Instructor: Judith Watson
Student No. 100055428
In this digital age, information can travel faster and farther. The internet has broken down communication barriers, allowing for the spread of ideas and information in new and exciting ways. But as with any new technology, it brings with many opportunities, as well as time and money constraints. The rise of the internet has caused a shift in society and it is no longer enough for organizations to merely continue `business as usual`. This new era requires organizations to reevaluate the impact of social trends and the effect on their business (such as CSR practices), their industry forces, and their strategic imperatives, all the while looking for innovation and change (Porter, 2006). How a firm manages these factors will determine any future successes, and can even keep the firm alive. But at the same time this new technology can only help us in the “creation of true economic value... [which is] the final arbiter of business success” (Karagiannopoulos, 2005, pg.66). With all of that in mind, we will examine how the new strategic imperatives identified by Nadler and Tushman will impact companies going into the 21st century, and beyond.
In their paper Organization of the Future: Strategic Imperatives and Core Competencies for the 21st Century, Nadler and Tushman identify their six new strategic imperatives, which are:
1. Increase strategic clock speed
2. Focus portfolios, with various business models
3. Abbreviated strategic life cycles
4. Create `go-to-market`flexibility
5. Enhance competitive innovation
6. Manage intra-enterprise cannibalism
Increasing strategic clock speed is imperative to any organization, as those who can rapidly understand, anticipate, and respond to market conditions are the ones who will survive (Nadler and Tushman, 1999). The internet has made industries that much more dynamic, and the firms with the agility to respond to these forces the fastest will set themselves apart, while potentially gaining a competitive advantage at the same time. A good example of this ability to quickly respond is Subway, who in February 2014 became the target of a well-known food blogger for the use of the chemical azodicarbonamide in their breads (Taylor, 2014). Within 48 hours, over 65,000 people signed the petition, and Subway responded (a day after the blog was posted) by announcing it would stop using the chemical in their breads. Subway`s quick response to customer demands helped to minimize the damage from the negative publicity and petition, and showed that it is willing to adapt to meet consumer demands, and in the process of discontinuing its use of the chemical in question, made its breads seem healthier than before. This is also a good example of CSR in action, as the business (Subway) quickly responded to the need of society (not using azodicarbonamide in their breads), thus showing the interdependent relationship between the two (Porter, 2006).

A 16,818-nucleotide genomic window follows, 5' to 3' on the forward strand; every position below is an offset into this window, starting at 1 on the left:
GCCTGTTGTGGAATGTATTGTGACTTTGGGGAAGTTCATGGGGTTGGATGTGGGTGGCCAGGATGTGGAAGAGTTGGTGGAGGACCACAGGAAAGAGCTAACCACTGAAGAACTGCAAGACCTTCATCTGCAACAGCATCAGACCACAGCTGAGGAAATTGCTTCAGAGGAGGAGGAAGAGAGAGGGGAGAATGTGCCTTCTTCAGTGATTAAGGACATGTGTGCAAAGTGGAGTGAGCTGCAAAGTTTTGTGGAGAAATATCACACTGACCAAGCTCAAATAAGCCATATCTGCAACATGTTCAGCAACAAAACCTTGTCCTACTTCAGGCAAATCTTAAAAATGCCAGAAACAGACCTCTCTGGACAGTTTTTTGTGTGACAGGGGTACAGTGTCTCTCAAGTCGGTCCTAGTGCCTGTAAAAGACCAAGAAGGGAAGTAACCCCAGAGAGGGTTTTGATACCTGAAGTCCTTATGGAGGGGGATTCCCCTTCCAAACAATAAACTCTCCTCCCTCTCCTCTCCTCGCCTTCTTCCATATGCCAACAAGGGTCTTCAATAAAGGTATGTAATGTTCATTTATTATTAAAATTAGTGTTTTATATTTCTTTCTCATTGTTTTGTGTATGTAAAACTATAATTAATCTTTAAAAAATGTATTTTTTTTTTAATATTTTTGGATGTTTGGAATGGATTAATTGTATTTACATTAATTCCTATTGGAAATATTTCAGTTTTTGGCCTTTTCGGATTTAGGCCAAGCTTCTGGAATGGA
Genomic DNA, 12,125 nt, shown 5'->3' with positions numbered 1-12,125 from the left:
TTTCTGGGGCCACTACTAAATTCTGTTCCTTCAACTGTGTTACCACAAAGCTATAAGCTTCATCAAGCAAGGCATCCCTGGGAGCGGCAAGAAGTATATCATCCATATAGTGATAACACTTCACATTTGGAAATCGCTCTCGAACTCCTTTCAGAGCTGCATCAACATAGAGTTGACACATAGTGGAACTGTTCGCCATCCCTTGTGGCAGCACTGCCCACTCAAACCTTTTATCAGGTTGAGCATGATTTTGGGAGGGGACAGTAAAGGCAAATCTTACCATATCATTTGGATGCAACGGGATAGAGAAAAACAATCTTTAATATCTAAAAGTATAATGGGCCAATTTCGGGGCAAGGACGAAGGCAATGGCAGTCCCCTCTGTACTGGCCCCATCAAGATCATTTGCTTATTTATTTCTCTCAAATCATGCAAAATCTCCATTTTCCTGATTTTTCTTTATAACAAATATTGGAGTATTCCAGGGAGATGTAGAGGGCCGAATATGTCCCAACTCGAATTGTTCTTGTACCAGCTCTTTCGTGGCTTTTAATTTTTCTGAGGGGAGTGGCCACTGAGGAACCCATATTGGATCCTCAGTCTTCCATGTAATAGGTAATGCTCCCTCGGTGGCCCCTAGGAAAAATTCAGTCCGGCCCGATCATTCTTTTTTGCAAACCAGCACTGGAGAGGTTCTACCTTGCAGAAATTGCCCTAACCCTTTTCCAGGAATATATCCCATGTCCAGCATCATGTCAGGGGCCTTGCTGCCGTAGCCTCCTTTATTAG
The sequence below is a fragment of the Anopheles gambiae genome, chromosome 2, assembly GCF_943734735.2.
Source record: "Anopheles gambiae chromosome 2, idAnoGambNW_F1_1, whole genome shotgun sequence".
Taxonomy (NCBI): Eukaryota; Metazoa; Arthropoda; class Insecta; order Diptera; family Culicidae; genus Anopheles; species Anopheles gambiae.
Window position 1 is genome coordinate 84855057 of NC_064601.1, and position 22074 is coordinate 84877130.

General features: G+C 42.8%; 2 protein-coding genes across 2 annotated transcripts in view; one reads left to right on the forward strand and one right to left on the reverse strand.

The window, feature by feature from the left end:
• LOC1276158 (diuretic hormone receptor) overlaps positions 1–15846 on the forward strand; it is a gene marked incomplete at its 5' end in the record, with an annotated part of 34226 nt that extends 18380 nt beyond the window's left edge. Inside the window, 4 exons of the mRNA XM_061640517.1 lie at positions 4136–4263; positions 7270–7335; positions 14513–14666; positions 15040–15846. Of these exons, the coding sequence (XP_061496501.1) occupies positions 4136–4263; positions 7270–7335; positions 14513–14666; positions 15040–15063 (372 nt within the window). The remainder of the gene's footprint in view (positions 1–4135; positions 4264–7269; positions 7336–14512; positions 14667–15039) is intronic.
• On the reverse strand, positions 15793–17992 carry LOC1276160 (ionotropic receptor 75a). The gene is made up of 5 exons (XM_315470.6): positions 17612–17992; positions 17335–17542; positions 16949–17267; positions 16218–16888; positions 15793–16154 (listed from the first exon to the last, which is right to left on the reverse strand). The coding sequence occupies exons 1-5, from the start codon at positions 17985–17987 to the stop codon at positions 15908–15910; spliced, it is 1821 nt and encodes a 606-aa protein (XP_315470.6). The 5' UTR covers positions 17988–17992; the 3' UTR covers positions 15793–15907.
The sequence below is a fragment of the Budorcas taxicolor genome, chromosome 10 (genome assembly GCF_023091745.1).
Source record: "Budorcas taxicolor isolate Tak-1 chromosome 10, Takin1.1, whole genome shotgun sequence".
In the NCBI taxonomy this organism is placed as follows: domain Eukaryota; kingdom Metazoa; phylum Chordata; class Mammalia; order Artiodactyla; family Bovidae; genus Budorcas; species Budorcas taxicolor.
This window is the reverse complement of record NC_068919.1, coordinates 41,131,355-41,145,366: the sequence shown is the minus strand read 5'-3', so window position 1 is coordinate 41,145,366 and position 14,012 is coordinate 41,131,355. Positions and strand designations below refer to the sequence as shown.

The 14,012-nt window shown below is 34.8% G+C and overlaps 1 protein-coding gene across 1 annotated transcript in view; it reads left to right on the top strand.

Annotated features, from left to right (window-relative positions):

The second imperative of having focused portfolios means that gross market share and the `bigger is better`mentality are not as important as before. Now, it is better to have portfolios with a strategic focus, unified by theme, with a variety of business models (Nadler and Tushman, 1999). An example of strategic focus that supports this claim is the local credit union Vancity. With their motto `Make good money`, Vancity`s value proposition is the contribution it makes into the wellbeing of the community, which benefits their members and the greater community alike. Vancity`s decision to invest in local businesses and its support of community projects (Hadley-Beauregard, 2011). Vancity has even avoided making investments in stocks that harm the environment, such as the gas and oil industries. In this case, CSR has become the basis of Vancity`s strategy, with a focus on increasing shared value. Vancity realizes the interdependent